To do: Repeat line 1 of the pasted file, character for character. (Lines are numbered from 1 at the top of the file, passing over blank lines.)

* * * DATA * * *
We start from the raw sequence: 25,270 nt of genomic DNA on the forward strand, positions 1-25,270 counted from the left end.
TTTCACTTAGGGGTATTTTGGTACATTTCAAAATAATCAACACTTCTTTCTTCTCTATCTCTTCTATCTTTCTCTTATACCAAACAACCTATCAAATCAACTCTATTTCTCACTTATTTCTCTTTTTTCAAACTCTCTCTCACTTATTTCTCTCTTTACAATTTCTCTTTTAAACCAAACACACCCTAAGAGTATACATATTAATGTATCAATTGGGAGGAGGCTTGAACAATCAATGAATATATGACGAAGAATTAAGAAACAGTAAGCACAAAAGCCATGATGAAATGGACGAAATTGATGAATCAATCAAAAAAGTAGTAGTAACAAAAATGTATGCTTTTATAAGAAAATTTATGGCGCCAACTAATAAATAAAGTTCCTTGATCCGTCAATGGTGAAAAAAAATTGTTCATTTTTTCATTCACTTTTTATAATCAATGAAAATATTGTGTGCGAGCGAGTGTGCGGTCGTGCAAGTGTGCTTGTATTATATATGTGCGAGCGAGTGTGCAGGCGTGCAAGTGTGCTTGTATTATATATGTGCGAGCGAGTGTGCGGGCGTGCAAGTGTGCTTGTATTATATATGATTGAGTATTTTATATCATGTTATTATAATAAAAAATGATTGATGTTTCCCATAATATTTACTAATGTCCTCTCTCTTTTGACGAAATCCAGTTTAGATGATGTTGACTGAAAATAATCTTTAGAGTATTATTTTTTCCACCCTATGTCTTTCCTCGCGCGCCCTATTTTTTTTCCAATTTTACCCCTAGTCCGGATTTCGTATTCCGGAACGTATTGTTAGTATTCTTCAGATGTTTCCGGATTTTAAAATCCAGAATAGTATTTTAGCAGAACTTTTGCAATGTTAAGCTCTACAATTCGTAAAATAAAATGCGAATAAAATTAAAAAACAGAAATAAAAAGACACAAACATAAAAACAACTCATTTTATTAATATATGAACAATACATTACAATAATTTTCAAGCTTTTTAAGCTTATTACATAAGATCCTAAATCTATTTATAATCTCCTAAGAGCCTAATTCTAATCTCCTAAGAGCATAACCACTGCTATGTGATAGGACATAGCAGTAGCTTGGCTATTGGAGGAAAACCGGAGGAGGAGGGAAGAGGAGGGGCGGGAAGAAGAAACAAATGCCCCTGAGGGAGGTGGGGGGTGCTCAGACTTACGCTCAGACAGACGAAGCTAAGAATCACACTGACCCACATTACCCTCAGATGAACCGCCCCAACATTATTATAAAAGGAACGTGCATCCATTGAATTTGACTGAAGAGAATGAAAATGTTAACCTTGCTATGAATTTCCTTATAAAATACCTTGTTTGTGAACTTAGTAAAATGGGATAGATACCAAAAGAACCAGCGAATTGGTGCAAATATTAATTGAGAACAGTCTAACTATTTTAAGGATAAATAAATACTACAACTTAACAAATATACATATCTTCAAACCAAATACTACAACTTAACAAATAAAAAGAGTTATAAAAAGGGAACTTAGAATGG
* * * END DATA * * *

We start from the raw sequence: 25,270 nt of genomic DNA on the forward strand, positions 1-25,270 counted from the left end.